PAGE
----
The wealthy were unaffected, but then they never are.   In fact as a group their wealth increased during austerity.   The rich were also unaffected and it is tempting to believe that this is because the austerity program was designed by rich men in the UK Cabinet.   Middle class home owners were relatively unaffected. Their salaries might have been frozen but they were compensated by lower mortgage payments due to very low interest rates.   Also, the value of their properties has been steadily increasing since 2012.

Working people paying rent have suffered.   They have seen their wages frozen but their rent has been steadily rising.   Rises in bus and train fares have made it more expensive to get to work. Gas and electricity companies have made it much more expensive to run a home.   People reliant on benefits face the same problems but since they have less money to start with the problems are much, much worse.

So the effects of austerity have been to ensure that those with the least are further deprived, to push those on benefits into debt they cannot repay, and to ensure that those on the lowest wages cannot amass the savings which could provide a safety net.   And the bankers who caused the problems in the first place, after a brief hiatus, went back to paying themselves massive bonuses and pursuing the same strategies which led the government to introduce austerity.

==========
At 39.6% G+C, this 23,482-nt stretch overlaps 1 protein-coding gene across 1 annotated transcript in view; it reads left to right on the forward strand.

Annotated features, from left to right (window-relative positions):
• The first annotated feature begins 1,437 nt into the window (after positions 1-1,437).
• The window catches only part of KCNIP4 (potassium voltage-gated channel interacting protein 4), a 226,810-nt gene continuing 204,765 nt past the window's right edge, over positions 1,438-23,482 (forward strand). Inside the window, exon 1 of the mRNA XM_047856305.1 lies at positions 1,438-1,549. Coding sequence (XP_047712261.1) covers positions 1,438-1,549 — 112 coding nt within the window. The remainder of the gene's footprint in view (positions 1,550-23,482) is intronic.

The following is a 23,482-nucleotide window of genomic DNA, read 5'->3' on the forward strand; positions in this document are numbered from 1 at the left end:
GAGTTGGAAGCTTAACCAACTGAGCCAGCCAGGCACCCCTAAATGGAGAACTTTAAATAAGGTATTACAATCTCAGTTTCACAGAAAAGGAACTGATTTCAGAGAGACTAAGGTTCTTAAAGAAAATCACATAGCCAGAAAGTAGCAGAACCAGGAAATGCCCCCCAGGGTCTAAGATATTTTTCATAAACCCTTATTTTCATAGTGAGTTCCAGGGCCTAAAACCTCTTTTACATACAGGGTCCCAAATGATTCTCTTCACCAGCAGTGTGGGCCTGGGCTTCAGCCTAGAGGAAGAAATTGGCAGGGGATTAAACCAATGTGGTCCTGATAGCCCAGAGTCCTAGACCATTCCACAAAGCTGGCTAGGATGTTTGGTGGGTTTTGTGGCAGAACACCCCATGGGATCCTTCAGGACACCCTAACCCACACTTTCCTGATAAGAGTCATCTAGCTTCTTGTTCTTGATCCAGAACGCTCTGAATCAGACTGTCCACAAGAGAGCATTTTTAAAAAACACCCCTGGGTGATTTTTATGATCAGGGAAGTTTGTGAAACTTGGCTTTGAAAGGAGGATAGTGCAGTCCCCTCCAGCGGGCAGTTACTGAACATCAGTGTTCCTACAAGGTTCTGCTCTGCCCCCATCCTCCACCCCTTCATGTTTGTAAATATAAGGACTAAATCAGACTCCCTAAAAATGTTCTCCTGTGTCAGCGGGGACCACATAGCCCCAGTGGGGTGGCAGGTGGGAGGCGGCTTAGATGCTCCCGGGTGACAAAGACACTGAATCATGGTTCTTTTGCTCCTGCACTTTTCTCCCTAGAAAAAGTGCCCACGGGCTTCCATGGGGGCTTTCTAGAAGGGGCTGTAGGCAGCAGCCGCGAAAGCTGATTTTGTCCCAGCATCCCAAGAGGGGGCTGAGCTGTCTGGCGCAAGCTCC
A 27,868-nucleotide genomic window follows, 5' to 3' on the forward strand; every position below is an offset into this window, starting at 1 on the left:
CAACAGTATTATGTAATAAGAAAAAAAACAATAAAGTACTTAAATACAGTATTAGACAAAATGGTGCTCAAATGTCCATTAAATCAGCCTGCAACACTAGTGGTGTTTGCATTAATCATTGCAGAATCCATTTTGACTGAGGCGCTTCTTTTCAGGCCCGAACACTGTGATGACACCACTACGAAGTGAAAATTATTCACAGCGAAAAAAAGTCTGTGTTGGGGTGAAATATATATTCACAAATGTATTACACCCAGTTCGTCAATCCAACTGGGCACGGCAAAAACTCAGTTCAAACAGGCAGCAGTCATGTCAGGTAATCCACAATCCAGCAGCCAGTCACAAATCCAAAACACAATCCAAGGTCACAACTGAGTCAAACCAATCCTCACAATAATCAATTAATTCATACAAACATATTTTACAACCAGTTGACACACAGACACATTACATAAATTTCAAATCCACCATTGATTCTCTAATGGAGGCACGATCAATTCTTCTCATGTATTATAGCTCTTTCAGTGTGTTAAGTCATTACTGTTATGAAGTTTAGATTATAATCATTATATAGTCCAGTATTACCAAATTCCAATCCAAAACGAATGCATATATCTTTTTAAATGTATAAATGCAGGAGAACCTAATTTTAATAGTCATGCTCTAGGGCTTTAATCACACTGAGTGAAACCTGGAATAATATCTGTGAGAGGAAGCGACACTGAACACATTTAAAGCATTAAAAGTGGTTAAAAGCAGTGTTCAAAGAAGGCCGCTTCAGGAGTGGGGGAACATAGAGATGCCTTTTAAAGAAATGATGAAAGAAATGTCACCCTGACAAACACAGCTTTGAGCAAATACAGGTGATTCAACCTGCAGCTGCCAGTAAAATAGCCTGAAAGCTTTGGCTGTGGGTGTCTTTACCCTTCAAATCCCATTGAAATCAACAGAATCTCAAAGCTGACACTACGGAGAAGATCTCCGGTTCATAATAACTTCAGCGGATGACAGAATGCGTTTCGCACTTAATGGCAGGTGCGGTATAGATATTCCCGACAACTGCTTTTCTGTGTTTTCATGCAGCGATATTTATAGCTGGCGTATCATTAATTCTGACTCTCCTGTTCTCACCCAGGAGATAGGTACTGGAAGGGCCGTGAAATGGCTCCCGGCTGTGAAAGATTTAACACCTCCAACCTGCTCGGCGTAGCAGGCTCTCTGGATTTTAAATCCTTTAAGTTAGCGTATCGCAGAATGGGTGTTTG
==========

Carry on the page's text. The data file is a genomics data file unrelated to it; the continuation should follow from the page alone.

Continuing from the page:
In Scotland, the SNP government has attempted to mitigate some of the effects of austerity but they are limited by the restricted powers of the Scottish Parliament.   

In 2016 Nicola Sturgeon set up the Sustainable Growth Commission to investigate the economics of an independent Scotland.   The commission was made up only of politicians, academics, and business executives. Last year this commission published a long, detailed report.   Among many laudable suggestions two stand out; reduce business taxation and reduce the budget deficit by limiting public spending. (They use the terms ‘Competitive Business Taxation’ and ‘responsible fiscal management’.)   They do not name these policies austerity but those who continue to be affected by them will know what they are called.

Further Reading